# Ryder, QFT 2nd ed, page 127

1. Aug 23, 2007

### Jimmy Snyder

1. The problem statement, all variables and given/known data
The first expression in equation (4.4) is:
$$\frac{d^4k}{(2\pi)^4}2\pi\delta(k^2 - m^2)\theta(k_0)$$

2. Relevant equations
Ryder is most ungenerous on this page. Some concepts, important to understanding the entire chapter are left unexplained. For instance, the reasoning that leads from the assumption that $\phi$ is Hermitian, to the fact that
$$a(k)^{\dagger} = a(-k)$$
is not displayed or even mentioned. Also, unless I missed it, this is the first use of the Heaviside function in the book, yet it is not defined. Its use in this expression relates to the text where it says "with $k_0 > 0$". The use of the delta function relates to the text where it says "we have the 'mass-shell' condition". However I do not know where the factor of $2\pi$ comes from.

3. The attempt at a solution
I assume that since there is one factor of $2\pi$ in the denominator for each degree of freedom, and the mass-shell condition removes one of those degrees of freedom, the factor is justified. Is there a more direct way of seeing why the factor is there?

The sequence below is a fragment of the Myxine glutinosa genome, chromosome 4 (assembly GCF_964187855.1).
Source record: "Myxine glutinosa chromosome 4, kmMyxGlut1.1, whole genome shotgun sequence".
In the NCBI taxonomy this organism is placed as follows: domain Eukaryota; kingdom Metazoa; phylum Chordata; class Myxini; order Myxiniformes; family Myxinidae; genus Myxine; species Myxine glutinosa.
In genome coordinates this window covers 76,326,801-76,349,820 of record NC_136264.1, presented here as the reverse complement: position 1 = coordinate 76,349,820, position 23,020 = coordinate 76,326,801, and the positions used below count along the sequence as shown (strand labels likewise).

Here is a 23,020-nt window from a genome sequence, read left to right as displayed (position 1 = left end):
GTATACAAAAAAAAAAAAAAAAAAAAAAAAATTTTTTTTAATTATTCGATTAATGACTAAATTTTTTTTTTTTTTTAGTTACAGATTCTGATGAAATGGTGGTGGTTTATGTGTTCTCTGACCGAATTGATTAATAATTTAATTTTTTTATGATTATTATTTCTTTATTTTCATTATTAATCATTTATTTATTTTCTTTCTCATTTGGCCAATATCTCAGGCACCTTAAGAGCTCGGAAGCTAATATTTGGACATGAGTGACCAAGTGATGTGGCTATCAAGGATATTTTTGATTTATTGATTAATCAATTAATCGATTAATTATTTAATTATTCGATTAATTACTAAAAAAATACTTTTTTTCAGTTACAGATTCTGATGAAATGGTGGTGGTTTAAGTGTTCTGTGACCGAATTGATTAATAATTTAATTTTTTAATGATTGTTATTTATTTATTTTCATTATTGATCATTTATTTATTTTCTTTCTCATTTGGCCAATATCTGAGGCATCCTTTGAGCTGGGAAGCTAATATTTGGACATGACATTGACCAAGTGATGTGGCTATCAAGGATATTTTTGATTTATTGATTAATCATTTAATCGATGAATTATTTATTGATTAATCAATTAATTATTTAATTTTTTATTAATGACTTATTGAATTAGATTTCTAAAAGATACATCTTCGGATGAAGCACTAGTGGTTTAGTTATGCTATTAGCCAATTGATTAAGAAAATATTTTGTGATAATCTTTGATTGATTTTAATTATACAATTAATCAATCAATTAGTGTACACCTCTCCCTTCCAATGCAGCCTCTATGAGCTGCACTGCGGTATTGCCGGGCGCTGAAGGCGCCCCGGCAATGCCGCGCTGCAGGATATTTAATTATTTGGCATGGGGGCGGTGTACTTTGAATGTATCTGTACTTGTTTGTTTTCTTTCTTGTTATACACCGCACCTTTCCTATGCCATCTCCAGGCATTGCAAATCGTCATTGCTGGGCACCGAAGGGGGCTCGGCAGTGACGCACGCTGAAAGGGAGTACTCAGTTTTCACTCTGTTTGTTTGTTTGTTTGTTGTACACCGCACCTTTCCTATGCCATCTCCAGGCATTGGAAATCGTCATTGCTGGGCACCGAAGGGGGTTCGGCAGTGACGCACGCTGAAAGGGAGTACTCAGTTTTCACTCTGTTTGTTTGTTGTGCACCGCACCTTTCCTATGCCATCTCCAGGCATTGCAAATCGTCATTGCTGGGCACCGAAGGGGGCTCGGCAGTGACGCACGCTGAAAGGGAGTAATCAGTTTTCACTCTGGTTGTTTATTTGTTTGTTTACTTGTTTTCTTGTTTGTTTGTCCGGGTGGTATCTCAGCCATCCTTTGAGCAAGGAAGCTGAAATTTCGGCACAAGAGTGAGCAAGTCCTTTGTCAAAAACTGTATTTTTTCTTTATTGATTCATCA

Last edited: Aug 23, 2007
2. Aug 24, 2007

### dextercioby

That $1/\left(2\pi\right)^{4}$ comes out the convention he used to define the Fourier transform of the classical field $\varphi$.
I have no idea where that $2\pi$ in the numerator comes from. In my notes (4.3) appears after a redefinition of the classical complex amplitudes which is simply a $1/2\pi$ rescaling, so instead of f(p) and $1/\left(2\pi\right)^{4}$ i have a(p) and $1/\left(2\pi\right)^{3}$. And this has nothing to do with any factors of $2\pi$ coming from the mass-shell condition.

It's annoying to see the face that Ryder doesn't use integrals in his derivation of (4.4). Mathematically speaking his entire calculation is garbage.

Last edited: Aug 24, 2007
3. Aug 27, 2007

### Jimmy Snyder

I hope to hear from someone who has.
Actually, except for the factor of 2 pi, I understand everything else in his derivation, so I don't think it's garbage. He does mention at the top of page 128 that there is an implied integration in equation (4.4).

In my opinion, he should have started with the plain vanilla fourier expansion:
$$\phi(x) = \frac{1}{(2\pi)^4}\int d^4k a(k)e^{-ikx}$$
as it would have made the rest of the page easier to follow. It would allow him to emphasize the difference between eqn. (4.4) and (4.33) on page 135 where $\phi$ is not assumed to be hermitian.

Last edited: Aug 27, 2007